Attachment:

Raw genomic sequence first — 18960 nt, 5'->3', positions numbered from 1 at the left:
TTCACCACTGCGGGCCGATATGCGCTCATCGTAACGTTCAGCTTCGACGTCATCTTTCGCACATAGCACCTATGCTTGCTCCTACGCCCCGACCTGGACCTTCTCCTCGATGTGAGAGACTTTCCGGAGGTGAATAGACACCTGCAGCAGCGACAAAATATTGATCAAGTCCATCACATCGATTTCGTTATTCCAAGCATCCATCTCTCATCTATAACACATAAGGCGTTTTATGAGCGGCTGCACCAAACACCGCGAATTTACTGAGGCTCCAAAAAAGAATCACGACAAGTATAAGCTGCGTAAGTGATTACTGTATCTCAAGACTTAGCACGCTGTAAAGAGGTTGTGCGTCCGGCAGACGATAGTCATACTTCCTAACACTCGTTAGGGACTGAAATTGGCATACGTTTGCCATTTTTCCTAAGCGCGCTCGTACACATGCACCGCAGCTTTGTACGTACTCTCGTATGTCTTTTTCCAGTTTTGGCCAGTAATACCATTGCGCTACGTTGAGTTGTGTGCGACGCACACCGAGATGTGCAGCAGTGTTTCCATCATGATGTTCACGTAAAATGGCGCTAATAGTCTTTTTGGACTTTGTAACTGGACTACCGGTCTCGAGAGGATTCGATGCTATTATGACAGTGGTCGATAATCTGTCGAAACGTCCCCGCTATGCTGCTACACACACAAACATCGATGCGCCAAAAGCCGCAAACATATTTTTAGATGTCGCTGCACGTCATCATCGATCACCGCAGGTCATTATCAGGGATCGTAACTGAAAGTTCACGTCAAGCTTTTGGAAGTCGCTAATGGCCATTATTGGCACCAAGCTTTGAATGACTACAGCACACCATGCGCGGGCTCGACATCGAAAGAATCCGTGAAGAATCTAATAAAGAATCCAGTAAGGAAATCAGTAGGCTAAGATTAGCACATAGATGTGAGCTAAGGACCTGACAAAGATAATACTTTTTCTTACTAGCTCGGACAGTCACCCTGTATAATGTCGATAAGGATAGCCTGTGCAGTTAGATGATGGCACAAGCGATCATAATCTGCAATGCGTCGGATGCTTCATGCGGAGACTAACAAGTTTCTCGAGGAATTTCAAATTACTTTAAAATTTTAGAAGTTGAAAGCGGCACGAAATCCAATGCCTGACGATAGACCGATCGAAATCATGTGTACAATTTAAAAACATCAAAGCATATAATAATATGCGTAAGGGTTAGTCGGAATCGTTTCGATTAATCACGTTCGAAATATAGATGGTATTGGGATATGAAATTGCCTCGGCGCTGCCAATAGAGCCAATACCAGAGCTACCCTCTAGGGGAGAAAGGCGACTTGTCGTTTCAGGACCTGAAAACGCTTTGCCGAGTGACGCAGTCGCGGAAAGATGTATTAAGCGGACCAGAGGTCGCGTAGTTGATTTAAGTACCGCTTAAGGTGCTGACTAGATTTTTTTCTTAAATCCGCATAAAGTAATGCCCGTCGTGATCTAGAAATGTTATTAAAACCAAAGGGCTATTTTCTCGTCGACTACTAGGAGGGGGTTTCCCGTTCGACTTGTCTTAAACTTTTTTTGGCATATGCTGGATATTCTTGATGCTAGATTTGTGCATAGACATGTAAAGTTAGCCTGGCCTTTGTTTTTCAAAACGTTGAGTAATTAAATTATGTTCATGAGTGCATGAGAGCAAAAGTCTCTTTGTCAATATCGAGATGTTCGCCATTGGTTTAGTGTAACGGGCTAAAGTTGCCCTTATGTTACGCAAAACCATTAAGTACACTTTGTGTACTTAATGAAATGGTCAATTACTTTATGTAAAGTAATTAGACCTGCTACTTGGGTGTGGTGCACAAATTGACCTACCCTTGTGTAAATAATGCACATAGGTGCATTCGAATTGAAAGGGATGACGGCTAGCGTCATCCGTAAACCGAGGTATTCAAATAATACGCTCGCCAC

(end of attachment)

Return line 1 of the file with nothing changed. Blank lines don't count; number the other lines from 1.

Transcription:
Raw genomic sequence first — 18960 nt, 5'->3', positions numbered from 1 at the left: